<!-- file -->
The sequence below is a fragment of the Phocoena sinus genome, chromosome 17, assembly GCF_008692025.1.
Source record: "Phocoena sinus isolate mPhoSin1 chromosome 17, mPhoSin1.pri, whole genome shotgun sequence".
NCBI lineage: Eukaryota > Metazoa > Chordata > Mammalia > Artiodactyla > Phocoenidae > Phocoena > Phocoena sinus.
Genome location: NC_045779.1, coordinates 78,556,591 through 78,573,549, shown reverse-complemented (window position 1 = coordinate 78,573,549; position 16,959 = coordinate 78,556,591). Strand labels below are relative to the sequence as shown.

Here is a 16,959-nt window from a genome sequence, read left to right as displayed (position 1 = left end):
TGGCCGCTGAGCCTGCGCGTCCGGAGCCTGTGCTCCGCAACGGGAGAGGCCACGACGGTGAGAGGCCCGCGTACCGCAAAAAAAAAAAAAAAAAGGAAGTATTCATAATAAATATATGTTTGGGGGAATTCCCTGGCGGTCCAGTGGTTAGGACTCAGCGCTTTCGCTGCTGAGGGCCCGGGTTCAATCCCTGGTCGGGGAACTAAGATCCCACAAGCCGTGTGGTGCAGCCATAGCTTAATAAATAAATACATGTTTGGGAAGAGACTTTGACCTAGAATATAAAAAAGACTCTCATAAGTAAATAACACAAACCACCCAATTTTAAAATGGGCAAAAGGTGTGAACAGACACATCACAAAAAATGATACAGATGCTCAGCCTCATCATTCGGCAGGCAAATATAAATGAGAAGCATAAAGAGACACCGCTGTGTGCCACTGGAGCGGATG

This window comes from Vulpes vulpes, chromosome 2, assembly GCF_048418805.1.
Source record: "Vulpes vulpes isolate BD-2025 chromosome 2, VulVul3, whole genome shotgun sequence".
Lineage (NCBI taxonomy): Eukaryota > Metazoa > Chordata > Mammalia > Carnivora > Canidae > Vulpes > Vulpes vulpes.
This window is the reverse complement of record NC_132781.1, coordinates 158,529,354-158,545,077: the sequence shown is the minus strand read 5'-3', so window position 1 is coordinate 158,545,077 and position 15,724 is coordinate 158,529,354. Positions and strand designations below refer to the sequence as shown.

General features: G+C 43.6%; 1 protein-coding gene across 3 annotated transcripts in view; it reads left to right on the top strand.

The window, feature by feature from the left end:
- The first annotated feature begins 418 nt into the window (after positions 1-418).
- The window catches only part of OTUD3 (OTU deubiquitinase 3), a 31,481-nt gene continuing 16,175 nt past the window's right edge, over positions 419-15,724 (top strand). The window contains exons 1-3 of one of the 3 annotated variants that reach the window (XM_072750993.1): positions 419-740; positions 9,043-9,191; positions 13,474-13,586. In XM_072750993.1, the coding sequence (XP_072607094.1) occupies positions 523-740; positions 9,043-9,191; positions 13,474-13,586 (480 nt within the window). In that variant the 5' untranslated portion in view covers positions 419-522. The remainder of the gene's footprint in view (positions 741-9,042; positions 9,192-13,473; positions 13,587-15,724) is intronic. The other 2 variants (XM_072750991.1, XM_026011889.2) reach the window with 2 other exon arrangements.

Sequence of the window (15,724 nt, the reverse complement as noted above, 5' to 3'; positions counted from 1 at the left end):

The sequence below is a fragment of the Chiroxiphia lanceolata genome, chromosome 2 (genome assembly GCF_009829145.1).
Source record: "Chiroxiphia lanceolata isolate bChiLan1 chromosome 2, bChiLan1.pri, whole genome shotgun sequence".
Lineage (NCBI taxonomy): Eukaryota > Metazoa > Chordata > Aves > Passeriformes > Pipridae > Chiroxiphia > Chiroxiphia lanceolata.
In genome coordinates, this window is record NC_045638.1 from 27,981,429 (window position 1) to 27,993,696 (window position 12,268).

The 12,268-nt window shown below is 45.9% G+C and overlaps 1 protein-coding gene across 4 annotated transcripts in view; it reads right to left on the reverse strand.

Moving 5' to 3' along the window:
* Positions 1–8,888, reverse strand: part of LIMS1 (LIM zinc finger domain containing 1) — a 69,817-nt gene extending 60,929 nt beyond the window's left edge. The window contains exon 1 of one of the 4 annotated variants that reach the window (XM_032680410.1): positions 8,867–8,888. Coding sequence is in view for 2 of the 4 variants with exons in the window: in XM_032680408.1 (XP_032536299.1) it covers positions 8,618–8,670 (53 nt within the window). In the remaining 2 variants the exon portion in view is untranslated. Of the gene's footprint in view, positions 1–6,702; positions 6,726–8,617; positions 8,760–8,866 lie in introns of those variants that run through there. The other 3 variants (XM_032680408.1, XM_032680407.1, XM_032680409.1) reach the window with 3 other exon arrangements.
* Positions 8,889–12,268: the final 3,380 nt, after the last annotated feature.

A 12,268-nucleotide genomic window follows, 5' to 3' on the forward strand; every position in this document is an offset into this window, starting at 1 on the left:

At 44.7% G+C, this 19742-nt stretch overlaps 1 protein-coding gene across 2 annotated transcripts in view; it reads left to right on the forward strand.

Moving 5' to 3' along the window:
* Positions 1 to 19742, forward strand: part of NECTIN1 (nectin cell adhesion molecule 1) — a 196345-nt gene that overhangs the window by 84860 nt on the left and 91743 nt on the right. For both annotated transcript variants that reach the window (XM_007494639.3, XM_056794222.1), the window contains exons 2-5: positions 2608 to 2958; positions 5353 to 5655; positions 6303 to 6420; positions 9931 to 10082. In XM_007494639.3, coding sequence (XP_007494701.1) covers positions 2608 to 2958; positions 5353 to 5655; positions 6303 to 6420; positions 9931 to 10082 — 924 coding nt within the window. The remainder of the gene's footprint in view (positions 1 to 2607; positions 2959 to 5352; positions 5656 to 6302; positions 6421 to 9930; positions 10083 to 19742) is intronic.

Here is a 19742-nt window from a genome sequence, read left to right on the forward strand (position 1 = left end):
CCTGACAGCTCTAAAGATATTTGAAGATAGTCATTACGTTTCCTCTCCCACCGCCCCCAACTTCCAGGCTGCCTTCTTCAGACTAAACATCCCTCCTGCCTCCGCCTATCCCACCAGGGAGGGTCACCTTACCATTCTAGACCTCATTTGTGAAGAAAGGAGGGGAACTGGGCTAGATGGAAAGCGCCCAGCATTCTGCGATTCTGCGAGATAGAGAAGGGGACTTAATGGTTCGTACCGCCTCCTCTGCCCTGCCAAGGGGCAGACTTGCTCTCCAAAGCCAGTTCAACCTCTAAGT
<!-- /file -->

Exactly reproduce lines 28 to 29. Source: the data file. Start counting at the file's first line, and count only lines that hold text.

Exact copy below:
Here is a 19742-nt window from a genome sequence, read left to right on the forward strand (position 1 = left end):
CCTGACAGCTCTAAAGATATTTGAAGATAGTCATTACGTTTCCTCTCCCACCGCCCCCAACTTCCAGGCTGCCTTCTTCAGACTAAACATCCCTCCTGCCTCCGCCTATCCCACCAGGGAGGGTCACCTTACCATTCTAGACCTCATTTGTGAAGAAAGGAGGGGAACTGGGCTAGATGGAAAGCGCCCAGCATTCTGCGATTCTGCGAGATAGAGAAGGGGACTTAATGGTTCGTACCGCCTCCTCTGCCCTGCCAAGGGGCAGACTTGCTCTCCAAAGCCAGTTCAACCTCTAAGT